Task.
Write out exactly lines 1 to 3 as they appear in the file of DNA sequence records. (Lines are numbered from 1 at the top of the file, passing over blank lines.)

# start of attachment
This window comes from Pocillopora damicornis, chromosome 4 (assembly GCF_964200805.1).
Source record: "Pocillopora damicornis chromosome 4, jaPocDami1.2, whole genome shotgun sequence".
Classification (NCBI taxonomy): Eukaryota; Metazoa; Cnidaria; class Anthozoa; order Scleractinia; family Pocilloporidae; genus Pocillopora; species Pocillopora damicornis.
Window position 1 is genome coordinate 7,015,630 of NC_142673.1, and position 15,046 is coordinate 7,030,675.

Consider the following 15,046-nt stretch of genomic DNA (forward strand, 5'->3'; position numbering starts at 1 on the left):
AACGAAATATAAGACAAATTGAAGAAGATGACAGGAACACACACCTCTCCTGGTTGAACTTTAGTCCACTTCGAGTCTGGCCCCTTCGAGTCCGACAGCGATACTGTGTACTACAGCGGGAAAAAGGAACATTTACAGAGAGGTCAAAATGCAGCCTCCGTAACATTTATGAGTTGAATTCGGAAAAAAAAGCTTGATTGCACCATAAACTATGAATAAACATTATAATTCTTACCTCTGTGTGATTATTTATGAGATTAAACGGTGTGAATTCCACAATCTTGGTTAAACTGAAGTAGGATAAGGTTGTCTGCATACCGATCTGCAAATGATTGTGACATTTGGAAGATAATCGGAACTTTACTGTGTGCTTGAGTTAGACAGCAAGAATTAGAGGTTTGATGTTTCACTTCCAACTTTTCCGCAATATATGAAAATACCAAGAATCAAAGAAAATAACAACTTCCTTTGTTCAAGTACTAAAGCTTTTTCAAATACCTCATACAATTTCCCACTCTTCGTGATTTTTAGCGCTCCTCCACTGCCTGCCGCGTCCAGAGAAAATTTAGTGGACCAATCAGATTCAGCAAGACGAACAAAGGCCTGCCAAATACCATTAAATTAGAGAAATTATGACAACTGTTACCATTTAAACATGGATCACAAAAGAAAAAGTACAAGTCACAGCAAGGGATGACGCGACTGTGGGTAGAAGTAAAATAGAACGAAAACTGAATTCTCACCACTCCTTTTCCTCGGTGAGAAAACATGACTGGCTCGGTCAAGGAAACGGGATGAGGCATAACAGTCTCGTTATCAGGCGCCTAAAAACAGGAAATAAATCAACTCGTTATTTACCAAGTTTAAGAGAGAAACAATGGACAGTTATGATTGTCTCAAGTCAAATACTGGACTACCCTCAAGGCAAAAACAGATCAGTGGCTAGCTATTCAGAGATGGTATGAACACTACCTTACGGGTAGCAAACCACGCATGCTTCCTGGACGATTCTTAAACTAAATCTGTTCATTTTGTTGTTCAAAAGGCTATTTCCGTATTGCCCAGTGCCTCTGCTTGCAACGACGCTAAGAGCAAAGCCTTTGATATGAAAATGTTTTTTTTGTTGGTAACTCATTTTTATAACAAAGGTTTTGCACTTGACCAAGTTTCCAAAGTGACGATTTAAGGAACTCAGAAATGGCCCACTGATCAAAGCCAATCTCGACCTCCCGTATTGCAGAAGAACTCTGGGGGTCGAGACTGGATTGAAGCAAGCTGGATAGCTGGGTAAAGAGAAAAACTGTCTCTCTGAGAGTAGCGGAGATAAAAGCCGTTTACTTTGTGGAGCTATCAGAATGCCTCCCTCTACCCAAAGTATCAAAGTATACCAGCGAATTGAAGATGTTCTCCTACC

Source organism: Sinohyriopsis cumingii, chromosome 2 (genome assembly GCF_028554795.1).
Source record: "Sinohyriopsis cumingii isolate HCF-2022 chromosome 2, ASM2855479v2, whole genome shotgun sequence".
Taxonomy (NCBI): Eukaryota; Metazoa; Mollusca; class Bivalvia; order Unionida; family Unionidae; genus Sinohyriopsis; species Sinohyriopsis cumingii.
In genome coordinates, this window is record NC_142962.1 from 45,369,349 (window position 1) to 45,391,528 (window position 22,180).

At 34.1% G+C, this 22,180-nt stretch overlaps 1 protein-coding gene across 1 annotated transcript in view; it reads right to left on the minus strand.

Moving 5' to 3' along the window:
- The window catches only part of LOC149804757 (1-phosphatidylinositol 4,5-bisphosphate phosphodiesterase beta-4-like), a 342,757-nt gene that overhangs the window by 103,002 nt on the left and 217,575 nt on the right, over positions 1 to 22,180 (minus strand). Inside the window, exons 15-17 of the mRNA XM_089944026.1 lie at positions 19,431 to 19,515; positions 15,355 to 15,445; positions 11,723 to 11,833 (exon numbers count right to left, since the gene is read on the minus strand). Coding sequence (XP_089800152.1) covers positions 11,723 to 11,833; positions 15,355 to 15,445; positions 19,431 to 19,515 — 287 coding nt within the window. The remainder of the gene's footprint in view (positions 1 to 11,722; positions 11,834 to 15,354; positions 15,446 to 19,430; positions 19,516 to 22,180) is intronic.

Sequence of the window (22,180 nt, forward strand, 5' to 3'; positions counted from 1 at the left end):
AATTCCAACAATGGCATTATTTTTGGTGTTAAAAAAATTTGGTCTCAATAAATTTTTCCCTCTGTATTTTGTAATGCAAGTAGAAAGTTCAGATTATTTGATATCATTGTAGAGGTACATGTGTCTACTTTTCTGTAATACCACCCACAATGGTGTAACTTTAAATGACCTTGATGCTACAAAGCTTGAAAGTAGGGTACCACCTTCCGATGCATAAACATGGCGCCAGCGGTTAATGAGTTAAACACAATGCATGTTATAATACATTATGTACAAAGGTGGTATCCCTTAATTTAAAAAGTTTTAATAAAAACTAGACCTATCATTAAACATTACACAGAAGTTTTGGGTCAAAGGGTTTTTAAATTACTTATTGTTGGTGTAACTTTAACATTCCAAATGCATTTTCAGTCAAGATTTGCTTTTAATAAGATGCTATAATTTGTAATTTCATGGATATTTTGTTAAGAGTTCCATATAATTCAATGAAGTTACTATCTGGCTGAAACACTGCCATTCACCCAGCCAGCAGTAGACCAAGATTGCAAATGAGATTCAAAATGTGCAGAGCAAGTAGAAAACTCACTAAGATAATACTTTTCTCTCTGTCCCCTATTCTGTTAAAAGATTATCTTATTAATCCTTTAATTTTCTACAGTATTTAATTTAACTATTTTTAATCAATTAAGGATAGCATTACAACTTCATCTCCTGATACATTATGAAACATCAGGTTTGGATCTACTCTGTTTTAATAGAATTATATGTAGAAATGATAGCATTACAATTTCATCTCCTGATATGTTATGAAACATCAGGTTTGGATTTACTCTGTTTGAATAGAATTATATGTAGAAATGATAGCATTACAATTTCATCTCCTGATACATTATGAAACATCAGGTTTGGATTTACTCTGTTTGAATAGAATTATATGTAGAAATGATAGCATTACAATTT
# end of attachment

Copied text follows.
This window comes from Pocillopora damicornis, chromosome 4 (assembly GCF_964200805.1).
Source record: "Pocillopora damicornis chromosome 4, jaPocDami1.2, whole genome shotgun sequence".
Classification (NCBI taxonomy): Eukaryota; Metazoa; Cnidaria; class Anthozoa; order Scleractinia; family Pocilloporidae; genus Pocillopora; species Pocillopora damicornis.